Ass holes.....

Another brick wall that got knocked down for me was finding out the maiden name of my grandfather's brother's wife.
I remember this Great Uncle fondly, you may have seen I posted his photo for Veteran's Day in this post HERE.
I've just begun to research him and I had a post planned about him but that's for another time.

I remembered that his wife was named Edith but since I didn't have the maiden name or any marriage documentation yet I was laying awake at night trying to wrack my brain to recall it since I am sure at some point as a child I heard it.
But that just gave me a headache and made me lose sleep.
My Great Uncle had died young in the 1970's and I lost track of his wife.  I figured she remarried and might still be alive so I thought searching for her was pretty hopeless at this point with what resources I had available to me.

I had requested the transfer of the Find A Grave memorial someone made for this Great Uncle many months ago and they had never responded to my request.
About the time I posted about him for Veteran's Day, I got a notice that his Memorial on F.A.G. had been transferred finally!  When I went to look at it and put his photo on there, I found that someone else had taken a photo of his headstone and lo and behold!......Edith was there on the stone sharing his resting place and her maiden name was included!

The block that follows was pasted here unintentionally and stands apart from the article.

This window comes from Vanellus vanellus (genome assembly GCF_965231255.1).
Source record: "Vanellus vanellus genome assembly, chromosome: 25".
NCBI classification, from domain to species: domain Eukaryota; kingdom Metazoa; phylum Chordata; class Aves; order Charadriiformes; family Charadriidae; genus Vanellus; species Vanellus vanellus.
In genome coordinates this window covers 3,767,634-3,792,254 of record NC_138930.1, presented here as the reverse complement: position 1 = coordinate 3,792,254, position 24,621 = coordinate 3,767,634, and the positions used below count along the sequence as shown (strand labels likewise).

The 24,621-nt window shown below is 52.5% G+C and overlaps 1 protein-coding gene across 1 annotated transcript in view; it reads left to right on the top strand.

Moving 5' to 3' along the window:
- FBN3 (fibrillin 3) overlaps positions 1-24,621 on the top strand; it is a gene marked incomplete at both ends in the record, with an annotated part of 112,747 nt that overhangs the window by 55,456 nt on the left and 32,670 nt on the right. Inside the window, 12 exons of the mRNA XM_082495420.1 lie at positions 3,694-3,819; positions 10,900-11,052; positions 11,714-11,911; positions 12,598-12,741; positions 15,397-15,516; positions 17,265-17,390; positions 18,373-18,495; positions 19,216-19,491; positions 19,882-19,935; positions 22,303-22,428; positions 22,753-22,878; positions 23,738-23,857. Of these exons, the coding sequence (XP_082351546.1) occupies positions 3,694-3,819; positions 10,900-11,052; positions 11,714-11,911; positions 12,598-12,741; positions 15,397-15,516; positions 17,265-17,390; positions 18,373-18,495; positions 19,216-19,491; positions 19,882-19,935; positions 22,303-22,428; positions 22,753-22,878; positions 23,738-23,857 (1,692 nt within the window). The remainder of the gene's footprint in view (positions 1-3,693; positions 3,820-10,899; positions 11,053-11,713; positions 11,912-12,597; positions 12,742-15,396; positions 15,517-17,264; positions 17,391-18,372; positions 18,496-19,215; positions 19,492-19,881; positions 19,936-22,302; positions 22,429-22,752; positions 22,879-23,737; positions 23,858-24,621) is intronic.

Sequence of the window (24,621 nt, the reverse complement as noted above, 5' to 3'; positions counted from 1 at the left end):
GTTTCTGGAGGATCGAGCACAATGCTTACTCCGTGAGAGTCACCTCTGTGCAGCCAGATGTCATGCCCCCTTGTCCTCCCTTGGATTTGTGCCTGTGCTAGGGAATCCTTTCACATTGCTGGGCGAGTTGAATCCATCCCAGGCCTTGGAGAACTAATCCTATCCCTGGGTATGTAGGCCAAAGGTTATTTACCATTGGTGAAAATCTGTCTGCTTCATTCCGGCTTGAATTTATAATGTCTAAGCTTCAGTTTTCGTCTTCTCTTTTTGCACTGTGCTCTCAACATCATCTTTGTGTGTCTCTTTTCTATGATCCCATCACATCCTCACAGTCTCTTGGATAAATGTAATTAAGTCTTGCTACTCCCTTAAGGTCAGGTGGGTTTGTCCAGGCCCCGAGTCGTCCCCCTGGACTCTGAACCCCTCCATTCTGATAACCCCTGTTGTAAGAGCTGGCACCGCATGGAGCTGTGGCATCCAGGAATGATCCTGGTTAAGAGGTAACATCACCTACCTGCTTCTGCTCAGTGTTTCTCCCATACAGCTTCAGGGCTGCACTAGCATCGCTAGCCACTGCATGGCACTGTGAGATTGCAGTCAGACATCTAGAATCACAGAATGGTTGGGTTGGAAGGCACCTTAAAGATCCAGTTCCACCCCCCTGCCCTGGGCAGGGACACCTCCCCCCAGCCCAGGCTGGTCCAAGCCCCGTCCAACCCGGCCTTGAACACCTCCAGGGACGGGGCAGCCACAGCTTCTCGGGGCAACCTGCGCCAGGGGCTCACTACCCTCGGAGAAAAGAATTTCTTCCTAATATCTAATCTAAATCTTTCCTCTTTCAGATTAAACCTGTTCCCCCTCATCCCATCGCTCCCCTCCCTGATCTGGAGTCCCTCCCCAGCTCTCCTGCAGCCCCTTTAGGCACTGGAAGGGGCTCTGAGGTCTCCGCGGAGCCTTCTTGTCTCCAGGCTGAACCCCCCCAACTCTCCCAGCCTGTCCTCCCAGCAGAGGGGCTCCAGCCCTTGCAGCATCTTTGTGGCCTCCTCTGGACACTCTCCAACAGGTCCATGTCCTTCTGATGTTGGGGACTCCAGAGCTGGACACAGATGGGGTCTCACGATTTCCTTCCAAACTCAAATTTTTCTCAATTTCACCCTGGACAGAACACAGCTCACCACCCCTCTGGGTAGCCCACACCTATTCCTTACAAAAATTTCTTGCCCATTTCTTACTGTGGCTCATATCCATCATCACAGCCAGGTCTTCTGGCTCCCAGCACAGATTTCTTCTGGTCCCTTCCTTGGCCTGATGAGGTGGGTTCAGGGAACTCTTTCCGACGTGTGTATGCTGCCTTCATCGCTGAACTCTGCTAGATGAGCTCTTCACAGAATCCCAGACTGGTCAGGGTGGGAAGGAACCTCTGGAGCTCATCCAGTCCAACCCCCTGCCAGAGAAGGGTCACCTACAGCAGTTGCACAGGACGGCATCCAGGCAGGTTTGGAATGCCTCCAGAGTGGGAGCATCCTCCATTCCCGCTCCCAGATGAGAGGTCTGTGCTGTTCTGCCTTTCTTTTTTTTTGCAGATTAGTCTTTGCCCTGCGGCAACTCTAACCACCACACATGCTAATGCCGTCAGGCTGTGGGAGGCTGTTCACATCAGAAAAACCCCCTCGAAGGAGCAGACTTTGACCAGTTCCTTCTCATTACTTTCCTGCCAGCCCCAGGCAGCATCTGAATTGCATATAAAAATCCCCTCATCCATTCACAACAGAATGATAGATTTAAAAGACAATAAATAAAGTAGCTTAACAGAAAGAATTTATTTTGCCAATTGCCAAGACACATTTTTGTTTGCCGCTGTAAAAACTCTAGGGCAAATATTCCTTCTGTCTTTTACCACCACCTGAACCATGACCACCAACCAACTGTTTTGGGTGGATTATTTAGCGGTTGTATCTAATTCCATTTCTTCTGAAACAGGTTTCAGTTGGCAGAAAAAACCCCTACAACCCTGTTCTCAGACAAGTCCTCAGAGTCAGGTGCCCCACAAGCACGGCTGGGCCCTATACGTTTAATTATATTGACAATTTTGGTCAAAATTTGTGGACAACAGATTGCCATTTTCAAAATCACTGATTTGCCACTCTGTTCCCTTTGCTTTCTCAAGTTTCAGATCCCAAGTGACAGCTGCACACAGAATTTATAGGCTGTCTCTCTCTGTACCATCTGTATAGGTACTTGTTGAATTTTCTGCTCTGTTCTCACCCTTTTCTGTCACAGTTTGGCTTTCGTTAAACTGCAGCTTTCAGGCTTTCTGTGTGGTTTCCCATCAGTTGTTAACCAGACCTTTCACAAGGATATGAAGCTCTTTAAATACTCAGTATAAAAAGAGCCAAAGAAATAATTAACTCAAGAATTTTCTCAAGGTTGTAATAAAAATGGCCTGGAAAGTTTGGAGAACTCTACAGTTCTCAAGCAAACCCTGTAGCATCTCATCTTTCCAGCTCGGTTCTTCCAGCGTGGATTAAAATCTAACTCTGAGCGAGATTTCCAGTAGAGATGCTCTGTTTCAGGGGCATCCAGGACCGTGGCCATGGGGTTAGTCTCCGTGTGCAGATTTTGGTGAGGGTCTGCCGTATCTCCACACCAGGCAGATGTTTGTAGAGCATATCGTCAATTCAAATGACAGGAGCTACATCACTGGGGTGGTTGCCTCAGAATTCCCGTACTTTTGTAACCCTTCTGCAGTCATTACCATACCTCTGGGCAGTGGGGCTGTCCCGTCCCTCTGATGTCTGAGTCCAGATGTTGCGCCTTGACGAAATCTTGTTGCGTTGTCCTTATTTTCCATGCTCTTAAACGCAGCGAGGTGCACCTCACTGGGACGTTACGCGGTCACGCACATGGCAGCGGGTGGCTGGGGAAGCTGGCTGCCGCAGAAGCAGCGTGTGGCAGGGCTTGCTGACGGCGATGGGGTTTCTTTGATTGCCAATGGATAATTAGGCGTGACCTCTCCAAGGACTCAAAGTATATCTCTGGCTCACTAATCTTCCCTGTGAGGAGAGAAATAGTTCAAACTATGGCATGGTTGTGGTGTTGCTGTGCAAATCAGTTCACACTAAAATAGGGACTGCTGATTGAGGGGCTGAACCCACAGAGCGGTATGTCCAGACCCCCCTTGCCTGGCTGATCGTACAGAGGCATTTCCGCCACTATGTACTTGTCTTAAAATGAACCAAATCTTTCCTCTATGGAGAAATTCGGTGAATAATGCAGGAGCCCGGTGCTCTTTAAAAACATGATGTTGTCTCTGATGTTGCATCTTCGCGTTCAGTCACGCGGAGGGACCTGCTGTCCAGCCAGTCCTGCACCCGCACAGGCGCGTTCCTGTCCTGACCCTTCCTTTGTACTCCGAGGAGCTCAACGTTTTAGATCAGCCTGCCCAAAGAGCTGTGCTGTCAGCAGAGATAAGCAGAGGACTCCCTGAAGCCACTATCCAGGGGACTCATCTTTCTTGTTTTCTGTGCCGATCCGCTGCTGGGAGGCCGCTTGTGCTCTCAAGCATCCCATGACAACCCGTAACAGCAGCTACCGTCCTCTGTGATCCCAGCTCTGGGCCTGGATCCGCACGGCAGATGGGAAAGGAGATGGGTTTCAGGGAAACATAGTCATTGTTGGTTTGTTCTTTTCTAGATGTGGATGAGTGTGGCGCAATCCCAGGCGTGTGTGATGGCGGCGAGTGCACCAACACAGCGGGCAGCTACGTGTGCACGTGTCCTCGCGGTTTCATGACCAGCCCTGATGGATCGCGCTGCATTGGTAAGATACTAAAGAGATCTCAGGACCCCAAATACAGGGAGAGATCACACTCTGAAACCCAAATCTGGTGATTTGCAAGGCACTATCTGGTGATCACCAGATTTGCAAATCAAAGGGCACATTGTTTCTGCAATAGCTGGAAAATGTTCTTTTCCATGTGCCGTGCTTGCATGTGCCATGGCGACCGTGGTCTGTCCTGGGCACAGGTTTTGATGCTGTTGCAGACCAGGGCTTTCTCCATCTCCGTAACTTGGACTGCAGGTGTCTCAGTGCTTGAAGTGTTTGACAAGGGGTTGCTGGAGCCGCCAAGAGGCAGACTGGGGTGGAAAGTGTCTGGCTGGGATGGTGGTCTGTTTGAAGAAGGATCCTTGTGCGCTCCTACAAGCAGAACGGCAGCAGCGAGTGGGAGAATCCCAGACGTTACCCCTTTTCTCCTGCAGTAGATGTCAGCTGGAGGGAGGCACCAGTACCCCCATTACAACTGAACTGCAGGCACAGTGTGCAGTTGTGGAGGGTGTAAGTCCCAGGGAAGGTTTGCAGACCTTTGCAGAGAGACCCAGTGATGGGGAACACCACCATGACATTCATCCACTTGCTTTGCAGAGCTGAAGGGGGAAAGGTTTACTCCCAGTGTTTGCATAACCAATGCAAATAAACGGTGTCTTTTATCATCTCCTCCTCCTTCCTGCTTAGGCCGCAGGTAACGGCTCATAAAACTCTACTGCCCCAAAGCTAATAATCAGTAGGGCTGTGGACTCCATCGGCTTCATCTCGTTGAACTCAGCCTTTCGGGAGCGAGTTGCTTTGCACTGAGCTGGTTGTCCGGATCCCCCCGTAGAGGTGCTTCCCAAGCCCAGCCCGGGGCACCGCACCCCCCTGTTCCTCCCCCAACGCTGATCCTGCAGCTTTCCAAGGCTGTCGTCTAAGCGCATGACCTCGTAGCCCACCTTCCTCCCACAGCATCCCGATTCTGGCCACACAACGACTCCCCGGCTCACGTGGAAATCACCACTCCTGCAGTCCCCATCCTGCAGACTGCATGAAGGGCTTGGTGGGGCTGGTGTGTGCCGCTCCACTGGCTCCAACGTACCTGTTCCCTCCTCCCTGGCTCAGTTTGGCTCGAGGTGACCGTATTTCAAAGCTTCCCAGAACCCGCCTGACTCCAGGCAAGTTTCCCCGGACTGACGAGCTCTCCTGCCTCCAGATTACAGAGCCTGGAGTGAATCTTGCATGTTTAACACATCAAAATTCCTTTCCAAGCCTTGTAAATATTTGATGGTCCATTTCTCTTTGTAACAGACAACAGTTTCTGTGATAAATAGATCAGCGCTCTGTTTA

Now I have that information and a new branch of the family tree to meander around.
And the funny thing I see now that I've poked around a bit in her family......Edith's mother is from the same family that my 3rd cousin once removed.....the one his grandmother married into.
Weird how this whole "who is related to whom" thing works, huh?



  1. You are tenacious! I once worked with a guy who would hatch the most far-fetched conspiracy theories. One as that all the money and power in the country was controlled by a secret society that could be proven by the fact that they all traced ancestors back to royalty in Europe. I told him it mostly had to be due to the fact that politics have always favored rich white men.